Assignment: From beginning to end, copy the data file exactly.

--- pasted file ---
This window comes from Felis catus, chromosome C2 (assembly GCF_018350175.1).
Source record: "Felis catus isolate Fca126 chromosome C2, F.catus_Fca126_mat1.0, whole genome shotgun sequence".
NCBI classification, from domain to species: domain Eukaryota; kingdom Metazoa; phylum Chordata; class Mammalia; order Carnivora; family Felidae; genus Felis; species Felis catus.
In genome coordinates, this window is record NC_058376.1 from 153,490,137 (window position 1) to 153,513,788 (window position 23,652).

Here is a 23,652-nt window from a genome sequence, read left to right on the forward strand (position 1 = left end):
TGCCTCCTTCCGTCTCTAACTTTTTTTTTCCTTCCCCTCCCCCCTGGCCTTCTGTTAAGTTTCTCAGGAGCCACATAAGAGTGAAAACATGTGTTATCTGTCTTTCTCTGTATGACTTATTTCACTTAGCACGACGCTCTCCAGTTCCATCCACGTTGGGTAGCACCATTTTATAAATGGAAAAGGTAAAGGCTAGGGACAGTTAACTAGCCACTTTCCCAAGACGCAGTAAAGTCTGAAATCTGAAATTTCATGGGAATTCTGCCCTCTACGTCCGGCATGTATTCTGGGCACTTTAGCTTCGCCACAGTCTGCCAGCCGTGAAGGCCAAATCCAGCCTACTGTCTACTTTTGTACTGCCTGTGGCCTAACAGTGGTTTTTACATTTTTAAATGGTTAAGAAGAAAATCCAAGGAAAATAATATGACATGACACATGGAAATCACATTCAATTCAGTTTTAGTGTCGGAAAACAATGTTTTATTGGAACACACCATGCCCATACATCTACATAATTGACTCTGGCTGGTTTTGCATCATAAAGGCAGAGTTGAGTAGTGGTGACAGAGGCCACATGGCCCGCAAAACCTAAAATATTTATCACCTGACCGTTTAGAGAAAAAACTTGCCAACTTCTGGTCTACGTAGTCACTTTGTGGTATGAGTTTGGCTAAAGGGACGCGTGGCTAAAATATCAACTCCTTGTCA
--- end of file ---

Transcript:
This window comes from Felis catus, chromosome C2 (assembly GCF_018350175.1).
Source record: "Felis catus isolate Fca126 chromosome C2, F.catus_Fca126_mat1.0, whole genome shotgun sequence".
NCBI classification, from domain to species: domain Eukaryota; kingdom Metazoa; phylum Chordata; class Mammalia; order Carnivora; family Felidae; genus Felis; species Felis catus.
In genome coordinates, this window is record NC_058376.1 from 153,490,137 (window position 1) to 153,513,788 (window position 23,652).

Here is a 23,652-nt window from a genome sequence, read left to right on the forward strand (position 1 = left end):
TGCCTCCTTCCGTCTCTAACTTTTTTTTTCCTTCCCCTCCCCCCTGGCCTTCTGTTAAGTTTCTCAGGAGCCACATAAGAGTGAAAACATGTGTTATCTGTCTTTCTCTGTATGACTTATTTCACTTAGCACGACGCTCTCCAGTTCCATCCACGTTGGGTAGCACCATTTTATAAATGGAAAAGGTAAAGGCTAGGGACAGTTAACTAGCCACTTTCCCAAGACGCAGTAAAGTCTGAAATCTGAAATTTCATGGGAATTCTGCCCTCTACGTCCGGCATGTATTCTGGGCACTTTAGCTTCGCCACAGTCTGCCAGCCGTGAAGGCCAAATCCAGCCTACTGTCTACTTTTGTACTGCCTGTGGCCTAACAGTGGTTTTTACATTTTTAAATGGTTAAGAAGAAAATCCAAGGAAAATAATATGACATGACACATGGAAATCACATTCAATTCAGTTTTAGTGTCGGAAAACAATGTTTTATTGGAACACACCATGCCCATACATCTACATAATTGACTCTGGCTGGTTTTGCATCATAAAGGCAGAGTTGAGTAGTGGTGACAGAGGCCACATGGCCCGCAAAACCTAAAATATTTATCACCTGACCGTTTAGAGAAAAAACTTGCCAACTTCTGGTCTACGTAGTCACTTTGTGGTATGAGTTTGGCTAAAGGGACGCGTGGCTAAAATATCAACTCCTTGTCA